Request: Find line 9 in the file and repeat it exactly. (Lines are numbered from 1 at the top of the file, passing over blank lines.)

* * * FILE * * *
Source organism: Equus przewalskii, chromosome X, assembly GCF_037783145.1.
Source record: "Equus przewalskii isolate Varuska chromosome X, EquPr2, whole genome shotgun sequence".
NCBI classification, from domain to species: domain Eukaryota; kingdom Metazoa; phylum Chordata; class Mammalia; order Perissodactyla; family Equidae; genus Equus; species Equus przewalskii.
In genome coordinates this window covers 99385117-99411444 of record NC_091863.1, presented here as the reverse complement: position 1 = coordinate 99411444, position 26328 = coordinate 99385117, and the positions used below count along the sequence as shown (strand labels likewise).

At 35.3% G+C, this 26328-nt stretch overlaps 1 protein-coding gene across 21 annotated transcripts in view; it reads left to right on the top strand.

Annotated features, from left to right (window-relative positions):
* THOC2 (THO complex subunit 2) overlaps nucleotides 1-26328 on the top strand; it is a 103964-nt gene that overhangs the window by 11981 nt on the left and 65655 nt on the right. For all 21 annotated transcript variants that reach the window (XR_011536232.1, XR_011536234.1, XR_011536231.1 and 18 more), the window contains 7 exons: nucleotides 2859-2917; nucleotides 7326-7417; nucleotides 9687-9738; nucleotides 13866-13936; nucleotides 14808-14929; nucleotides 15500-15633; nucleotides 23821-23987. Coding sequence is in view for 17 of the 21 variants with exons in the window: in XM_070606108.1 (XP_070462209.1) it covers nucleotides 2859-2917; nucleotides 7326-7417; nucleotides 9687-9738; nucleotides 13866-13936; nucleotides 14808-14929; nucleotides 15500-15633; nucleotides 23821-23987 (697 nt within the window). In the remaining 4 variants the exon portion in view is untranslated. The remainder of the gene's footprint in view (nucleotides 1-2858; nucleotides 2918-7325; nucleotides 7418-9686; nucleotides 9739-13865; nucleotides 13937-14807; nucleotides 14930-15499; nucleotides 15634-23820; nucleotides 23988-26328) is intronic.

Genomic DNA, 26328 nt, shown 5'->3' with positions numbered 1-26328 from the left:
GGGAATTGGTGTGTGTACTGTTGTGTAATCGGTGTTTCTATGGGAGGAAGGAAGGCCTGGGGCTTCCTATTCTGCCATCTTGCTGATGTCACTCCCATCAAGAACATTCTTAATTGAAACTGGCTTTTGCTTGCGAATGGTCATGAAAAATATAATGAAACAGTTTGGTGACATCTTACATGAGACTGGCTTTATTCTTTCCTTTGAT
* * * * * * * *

GGGAATTGGTGTGTGTACTGTTGTGTAATCGGTGTTTCTATGGGAGGAAGGAAGGCCTGGGGCTTCCTATTCTGCCATCTTGCTGATGTCACTCCCATCAAGAACATTCTTAATTGAAACTGGCTTTTGCTTGCGAATGGTCATGAAAAATATAATGAAACAGTTTGGTGACATCTTACATGAGACTGGCTTTATTCTTTCCTTTGAT